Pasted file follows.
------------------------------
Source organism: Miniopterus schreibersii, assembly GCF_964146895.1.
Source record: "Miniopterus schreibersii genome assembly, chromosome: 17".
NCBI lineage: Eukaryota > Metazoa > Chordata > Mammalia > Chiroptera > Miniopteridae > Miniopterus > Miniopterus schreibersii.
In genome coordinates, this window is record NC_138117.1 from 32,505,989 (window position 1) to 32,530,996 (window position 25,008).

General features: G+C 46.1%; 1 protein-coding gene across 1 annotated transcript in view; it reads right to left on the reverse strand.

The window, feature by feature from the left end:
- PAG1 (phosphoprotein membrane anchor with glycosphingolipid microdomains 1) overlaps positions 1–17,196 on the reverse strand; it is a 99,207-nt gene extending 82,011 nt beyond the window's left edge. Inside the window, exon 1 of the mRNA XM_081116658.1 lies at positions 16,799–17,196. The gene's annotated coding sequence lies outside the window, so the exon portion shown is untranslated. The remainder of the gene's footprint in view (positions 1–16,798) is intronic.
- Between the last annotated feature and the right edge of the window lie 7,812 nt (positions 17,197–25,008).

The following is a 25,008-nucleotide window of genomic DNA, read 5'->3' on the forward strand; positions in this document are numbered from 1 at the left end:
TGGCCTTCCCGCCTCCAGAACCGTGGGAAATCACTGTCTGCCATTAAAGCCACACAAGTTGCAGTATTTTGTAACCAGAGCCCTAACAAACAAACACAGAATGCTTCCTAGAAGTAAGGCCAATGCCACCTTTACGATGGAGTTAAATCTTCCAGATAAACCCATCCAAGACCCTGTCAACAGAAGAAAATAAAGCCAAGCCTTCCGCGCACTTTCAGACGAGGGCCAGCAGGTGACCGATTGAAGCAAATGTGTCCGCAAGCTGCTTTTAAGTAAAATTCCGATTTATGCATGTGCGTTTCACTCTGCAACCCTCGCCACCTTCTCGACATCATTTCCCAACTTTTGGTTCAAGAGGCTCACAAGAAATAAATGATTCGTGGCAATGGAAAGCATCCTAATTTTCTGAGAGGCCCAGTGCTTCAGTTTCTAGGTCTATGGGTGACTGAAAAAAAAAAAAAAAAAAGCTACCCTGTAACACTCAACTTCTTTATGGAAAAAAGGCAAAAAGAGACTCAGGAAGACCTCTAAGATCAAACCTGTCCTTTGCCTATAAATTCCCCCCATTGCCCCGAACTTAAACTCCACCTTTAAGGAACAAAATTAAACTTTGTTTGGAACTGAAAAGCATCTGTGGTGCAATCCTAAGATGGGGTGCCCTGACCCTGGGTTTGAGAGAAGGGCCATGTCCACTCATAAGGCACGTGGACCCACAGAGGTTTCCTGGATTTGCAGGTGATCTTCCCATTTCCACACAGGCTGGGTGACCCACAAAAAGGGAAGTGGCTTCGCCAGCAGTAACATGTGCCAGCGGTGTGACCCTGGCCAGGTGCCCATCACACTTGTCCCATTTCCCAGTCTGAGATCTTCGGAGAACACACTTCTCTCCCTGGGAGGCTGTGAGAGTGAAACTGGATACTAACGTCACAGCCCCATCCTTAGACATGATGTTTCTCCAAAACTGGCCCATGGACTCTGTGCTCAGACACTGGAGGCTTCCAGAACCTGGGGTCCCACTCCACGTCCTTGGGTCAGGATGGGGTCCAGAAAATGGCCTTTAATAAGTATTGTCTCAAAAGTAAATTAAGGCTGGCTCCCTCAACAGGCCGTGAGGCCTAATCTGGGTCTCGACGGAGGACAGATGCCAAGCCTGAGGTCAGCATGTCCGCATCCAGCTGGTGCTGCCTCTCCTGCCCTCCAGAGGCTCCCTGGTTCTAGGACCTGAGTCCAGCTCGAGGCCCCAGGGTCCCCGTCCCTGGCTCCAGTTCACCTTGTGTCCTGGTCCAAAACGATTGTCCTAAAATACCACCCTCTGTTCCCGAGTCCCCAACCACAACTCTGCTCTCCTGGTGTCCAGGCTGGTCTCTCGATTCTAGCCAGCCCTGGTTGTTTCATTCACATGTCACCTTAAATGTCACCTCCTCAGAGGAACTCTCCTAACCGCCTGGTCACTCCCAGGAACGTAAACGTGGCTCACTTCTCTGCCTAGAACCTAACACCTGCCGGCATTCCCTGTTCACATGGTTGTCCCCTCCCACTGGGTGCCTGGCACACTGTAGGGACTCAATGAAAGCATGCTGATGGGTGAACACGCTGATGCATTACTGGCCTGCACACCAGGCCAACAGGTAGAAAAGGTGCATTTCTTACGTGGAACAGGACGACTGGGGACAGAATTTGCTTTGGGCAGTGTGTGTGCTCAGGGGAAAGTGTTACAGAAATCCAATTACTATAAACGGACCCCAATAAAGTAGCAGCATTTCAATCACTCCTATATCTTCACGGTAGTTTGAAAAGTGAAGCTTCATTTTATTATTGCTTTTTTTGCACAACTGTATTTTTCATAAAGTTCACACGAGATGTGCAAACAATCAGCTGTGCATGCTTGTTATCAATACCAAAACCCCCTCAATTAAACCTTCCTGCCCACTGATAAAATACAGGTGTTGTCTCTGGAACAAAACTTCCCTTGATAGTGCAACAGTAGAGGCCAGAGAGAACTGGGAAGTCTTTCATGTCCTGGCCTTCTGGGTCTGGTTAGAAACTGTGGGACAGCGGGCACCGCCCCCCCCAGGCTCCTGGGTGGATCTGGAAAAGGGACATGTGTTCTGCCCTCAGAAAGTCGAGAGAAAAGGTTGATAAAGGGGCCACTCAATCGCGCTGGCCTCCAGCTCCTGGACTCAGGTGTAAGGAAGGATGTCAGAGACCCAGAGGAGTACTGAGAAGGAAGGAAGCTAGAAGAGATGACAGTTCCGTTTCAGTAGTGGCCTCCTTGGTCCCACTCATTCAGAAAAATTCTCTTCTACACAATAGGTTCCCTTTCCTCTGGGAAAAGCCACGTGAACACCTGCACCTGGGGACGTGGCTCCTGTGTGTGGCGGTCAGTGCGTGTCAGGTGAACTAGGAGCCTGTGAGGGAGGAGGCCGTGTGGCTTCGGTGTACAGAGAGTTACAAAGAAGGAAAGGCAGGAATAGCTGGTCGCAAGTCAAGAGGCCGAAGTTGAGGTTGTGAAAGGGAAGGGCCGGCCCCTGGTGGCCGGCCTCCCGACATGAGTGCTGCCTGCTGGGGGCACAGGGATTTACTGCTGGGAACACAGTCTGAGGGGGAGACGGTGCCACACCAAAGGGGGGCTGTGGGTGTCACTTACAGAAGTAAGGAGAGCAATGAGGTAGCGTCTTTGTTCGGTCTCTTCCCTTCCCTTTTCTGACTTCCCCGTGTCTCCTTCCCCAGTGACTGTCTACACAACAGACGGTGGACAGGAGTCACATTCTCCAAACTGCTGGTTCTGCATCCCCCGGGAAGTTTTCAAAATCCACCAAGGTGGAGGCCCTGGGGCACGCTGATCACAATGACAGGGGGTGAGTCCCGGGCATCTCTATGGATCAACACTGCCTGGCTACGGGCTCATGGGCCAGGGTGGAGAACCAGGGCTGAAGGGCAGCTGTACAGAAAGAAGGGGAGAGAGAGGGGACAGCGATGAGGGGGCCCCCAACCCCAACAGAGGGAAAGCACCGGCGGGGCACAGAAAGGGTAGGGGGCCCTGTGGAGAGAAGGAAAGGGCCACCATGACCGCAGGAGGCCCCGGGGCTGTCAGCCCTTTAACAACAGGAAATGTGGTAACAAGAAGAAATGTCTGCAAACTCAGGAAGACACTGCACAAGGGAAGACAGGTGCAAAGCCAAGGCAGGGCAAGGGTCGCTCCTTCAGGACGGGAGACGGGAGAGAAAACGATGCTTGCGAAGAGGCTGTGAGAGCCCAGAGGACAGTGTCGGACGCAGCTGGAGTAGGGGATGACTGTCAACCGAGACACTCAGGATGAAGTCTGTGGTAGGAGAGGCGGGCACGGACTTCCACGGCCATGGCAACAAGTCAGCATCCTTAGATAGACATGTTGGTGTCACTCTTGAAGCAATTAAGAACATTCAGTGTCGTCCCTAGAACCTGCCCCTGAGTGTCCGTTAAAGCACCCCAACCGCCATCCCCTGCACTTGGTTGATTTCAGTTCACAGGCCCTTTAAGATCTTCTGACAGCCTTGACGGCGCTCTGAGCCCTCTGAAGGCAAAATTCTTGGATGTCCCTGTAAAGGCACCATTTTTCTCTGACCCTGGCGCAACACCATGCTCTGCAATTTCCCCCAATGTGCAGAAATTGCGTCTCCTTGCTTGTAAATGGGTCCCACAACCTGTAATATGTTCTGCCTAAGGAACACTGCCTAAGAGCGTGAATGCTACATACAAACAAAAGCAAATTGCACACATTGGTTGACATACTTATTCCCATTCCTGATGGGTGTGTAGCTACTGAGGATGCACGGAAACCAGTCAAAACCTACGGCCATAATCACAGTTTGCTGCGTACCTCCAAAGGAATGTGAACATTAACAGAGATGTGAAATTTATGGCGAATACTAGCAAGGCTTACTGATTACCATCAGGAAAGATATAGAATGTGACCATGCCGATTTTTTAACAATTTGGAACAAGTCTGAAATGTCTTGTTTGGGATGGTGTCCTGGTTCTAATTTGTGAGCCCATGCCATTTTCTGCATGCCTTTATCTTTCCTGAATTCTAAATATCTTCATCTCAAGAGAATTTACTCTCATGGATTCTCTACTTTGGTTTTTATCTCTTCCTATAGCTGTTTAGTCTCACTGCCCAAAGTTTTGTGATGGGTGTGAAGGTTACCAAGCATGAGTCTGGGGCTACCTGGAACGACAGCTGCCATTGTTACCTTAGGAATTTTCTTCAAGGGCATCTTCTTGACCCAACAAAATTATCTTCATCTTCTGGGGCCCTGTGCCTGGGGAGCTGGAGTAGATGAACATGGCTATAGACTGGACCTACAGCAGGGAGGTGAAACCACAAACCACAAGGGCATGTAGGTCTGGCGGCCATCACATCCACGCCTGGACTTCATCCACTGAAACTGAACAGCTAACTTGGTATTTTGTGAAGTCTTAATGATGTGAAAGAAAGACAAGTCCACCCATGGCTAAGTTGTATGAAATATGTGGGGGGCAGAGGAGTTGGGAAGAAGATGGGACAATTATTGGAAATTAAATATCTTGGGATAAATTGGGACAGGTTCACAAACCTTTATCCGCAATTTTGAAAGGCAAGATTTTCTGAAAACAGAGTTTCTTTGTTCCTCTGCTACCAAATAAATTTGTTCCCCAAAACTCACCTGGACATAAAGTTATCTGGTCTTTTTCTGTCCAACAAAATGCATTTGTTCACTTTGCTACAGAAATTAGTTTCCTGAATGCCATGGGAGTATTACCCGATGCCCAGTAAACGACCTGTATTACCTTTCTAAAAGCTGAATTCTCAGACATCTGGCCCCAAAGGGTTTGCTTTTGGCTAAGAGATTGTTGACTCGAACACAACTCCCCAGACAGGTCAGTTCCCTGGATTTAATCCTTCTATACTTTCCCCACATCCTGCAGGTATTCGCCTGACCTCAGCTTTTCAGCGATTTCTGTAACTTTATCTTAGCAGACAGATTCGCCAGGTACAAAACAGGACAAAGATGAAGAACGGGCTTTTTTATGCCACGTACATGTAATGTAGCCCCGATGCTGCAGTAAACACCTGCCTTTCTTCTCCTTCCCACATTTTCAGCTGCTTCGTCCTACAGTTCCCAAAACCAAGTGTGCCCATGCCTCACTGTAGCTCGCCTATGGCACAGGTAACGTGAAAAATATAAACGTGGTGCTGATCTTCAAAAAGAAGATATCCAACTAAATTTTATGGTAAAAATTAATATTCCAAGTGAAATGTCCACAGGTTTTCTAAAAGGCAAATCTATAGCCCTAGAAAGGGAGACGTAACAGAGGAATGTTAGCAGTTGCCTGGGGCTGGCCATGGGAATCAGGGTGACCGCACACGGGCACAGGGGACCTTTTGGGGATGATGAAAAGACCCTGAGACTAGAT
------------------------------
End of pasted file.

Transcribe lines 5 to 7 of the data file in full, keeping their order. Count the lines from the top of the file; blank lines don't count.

General features: G+C 46.1%; 1 protein-coding gene across 1 annotated transcript in view; it reads right to left on the reverse strand.

The window, feature by feature from the left end:
- PAG1 (phosphoprotein membrane anchor with glycosphingolipid microdomains 1) overlaps positions 1–17,196 on the reverse strand; it is a 99,207-nt gene extending 82,011 nt beyond the window's left edge. Inside the window, exon 1 of the mRNA XM_081116658.1 lies at positions 16,799–17,196. The gene's annotated coding sequence lies outside the window, so the exon portion shown is untranslated. The remainder of the gene's footprint in view (positions 1–16,798) is intronic.